There's a lot of scope for failure when it comes to Market variables, but as an obvious general rule, companies can fail if there is no market for their product. This can happen if the value proposition is not compelling enough, or if the timing is wrong. The product may be ahead of the market by a few years, or the market may not be ready for the solution. It's important to find buyers that have a pressing need for the product, and to be aware of whether the product is a "nice to have" or a "must have".
Failure to find a profitable Growth Model
A lot of founders are too optimistic about how easy it will be to acquire customers. They assume that because they will build an interesting website, product, or service, customers will dig a path to their door. That may happen with the first few customers, but after that, it rapidly becomes an expensive task to attract and win customers, and in many cases, the cost of acquiring the customer (CAC) is actually higher than the lifetime value of that customer (LTV).
The observation that you have to be able to acquire your customers for less money than they will generate in value over the lifetime of your relationship with them is stunningly obvious. Yet despite that, I see the vast majority of entrepreneurs failing to pay adequate attention to figuring out a realistic cost of customer acquisition.
The VC Problem
There is one defining characteristic amongst VC firms that are not equally distributed or broadly practiced, and that is Investment Discipline. In the venture capital industry, investment discipline can be described (at the fund level) as maintaining optimal fund size, investing in a reasonable quantity of companies per fund, investing at a certain stage (or stages) of a company’s life cycle, maintaining objectives for portfolio diversification, setting concentration limits, maintaining adequate coverage for team members, avoiding trends and not investing outside of expertise, setting valuation guidelines, setting investment reserve minimums, knowing when to focus on the winners and knowing when to let go of your losers, and finally, having a defined process for how investment decisions are made.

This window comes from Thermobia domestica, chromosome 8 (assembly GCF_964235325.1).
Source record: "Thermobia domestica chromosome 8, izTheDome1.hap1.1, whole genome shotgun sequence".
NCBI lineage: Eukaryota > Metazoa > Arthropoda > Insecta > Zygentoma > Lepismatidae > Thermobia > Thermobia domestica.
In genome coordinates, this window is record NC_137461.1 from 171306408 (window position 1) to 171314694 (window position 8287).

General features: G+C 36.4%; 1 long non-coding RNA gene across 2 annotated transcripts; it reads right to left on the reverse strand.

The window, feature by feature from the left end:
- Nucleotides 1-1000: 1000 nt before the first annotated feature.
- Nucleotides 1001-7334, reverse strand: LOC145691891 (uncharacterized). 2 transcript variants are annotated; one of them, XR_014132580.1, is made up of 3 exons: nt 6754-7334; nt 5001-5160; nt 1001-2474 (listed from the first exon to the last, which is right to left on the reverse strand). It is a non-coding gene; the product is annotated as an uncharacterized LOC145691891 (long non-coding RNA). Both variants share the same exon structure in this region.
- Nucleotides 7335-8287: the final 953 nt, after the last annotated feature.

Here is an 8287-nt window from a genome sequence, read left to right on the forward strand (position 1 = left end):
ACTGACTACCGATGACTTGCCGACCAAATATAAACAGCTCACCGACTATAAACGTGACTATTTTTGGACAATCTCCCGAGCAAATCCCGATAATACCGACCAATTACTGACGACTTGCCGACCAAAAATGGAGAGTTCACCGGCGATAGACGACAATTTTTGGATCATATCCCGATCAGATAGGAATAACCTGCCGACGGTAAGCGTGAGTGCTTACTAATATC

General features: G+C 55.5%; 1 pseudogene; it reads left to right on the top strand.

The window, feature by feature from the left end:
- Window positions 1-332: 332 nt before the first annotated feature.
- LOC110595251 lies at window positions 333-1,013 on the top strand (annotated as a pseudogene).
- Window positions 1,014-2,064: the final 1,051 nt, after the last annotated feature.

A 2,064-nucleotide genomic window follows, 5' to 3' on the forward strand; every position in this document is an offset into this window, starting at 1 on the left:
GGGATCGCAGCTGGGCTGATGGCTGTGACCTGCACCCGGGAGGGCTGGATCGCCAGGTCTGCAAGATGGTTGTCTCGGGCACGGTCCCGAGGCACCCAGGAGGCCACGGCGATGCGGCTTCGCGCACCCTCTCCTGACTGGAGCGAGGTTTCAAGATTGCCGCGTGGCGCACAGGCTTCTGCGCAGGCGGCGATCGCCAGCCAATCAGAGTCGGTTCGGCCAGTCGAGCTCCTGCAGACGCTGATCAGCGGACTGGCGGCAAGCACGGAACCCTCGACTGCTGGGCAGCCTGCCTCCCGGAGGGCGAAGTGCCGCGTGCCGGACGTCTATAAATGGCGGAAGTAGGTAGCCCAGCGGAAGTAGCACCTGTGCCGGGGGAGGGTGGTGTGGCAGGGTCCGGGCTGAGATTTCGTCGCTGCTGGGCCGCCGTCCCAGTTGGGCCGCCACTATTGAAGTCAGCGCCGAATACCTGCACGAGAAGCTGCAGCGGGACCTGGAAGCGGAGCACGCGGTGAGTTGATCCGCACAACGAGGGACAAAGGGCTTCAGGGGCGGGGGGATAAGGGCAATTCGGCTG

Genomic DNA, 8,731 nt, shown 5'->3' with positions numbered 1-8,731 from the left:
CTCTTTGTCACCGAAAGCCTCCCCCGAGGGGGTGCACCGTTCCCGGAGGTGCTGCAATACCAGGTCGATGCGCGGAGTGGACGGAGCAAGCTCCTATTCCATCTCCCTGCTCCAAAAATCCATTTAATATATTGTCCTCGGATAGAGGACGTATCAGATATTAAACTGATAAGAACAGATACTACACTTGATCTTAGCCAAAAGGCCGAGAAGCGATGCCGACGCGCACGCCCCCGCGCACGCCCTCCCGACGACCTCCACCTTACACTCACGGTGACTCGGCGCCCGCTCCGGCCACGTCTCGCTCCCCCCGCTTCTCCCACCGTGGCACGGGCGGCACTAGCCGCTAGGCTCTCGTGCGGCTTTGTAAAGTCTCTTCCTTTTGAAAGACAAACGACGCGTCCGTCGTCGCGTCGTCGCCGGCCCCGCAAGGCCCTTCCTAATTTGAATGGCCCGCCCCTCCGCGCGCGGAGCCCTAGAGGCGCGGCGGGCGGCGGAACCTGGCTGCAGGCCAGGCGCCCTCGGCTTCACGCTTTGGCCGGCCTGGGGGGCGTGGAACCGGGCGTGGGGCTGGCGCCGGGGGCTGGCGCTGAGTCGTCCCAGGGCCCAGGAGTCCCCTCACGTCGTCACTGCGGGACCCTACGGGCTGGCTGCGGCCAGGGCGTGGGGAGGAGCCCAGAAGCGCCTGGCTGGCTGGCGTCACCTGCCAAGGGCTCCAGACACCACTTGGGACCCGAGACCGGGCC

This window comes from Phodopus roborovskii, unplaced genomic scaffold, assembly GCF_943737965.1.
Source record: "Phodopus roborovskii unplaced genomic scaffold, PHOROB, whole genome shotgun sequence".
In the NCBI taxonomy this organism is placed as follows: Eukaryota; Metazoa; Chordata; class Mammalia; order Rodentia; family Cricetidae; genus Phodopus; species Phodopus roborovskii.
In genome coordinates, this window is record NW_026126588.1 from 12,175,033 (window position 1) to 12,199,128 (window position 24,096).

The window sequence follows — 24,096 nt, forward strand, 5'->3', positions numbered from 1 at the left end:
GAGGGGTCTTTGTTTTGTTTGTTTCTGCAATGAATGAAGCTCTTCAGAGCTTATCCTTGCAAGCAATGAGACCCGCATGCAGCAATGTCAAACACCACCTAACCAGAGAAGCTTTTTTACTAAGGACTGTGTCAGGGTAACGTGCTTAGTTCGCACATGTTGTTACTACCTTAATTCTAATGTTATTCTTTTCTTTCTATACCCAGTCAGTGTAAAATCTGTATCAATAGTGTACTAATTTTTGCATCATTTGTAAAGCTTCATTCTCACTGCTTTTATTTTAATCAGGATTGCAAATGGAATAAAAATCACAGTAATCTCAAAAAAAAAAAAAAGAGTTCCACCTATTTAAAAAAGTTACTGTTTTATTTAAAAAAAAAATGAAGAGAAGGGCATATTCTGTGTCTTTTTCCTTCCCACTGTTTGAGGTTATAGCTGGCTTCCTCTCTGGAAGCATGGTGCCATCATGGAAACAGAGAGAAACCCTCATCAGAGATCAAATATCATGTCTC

But it seems to be that there is an abundance of a lack of discipline and competence amongst VCs, leading to inevitable but very preventable flooding of capital into markets and the funding of lackluster startups. Moreover, an abundance of such kinds of poor allocation decisions leads to skewness in the general populace’s perception of what it takes for startups to truly succeed, and at the same time, an Investor’s ability to make risk-adjusted bets.
In most walks of life, when things are going well, people are less likely to notice the mistakes they are making and often fail to examine how they could do things better. Success tends to mask strategic errors, especially at the organizational level. Great venture capital firms are those with the conviction to stick to their investment strategy and are careful not to let success lead them down paths that could alter their identity, and more importantly, their investment performance.